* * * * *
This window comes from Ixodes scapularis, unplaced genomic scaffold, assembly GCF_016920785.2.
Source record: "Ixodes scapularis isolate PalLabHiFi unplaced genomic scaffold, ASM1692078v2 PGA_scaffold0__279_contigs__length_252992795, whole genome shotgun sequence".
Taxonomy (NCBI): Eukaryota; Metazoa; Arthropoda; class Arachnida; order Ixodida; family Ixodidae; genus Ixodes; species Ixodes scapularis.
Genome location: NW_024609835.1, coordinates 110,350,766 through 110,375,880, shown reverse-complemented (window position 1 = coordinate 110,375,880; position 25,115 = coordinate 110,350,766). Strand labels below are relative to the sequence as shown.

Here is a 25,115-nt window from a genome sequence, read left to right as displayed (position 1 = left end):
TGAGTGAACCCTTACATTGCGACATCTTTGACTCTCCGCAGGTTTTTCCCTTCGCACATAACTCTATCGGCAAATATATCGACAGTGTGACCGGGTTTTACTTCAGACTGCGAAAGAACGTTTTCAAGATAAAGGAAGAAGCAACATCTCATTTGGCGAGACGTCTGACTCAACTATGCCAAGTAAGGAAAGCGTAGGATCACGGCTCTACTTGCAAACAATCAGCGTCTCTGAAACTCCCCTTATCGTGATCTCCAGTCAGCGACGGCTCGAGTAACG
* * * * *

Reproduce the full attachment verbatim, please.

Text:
This window comes from Ixodes scapularis, unplaced genomic scaffold, assembly GCF_016920785.2.
Source record: "Ixodes scapularis isolate PalLabHiFi unplaced genomic scaffold, ASM1692078v2 PGA_scaffold0__279_contigs__length_252992795, whole genome shotgun sequence".
Taxonomy (NCBI): Eukaryota; Metazoa; Arthropoda; class Arachnida; order Ixodida; family Ixodidae; genus Ixodes; species Ixodes scapularis.
Genome location: NW_024609835.1, coordinates 110,350,766 through 110,375,880, shown reverse-complemented (window position 1 = coordinate 110,375,880; position 25,115 = coordinate 110,350,766). Strand labels below are relative to the sequence as shown.

Here is a 25,115-nt window from a genome sequence, read left to right as displayed (position 1 = left end):
TGAGTGAACCCTTACATTGCGACATCTTTGACTCTCCGCAGGTTTTTCCCTTCGCACATAACTCTATCGGCAAATATATCGACAGTGTGACCGGGTTTTACTTCAGACTGCGAAAGAACGTTTTCAAGATAAAGGAAGAAGCAACATCTCATTTGGCGAGACGTCTGACTCAACTATGCCAAGTAAGGAAAGCGTAGGATCACGGCTCTACTTGCAAACAATCAGCGTCTCTGAAACTCCCCTTATCGTGATCTCCAGTCAGCGACGGCTCGAGTAACG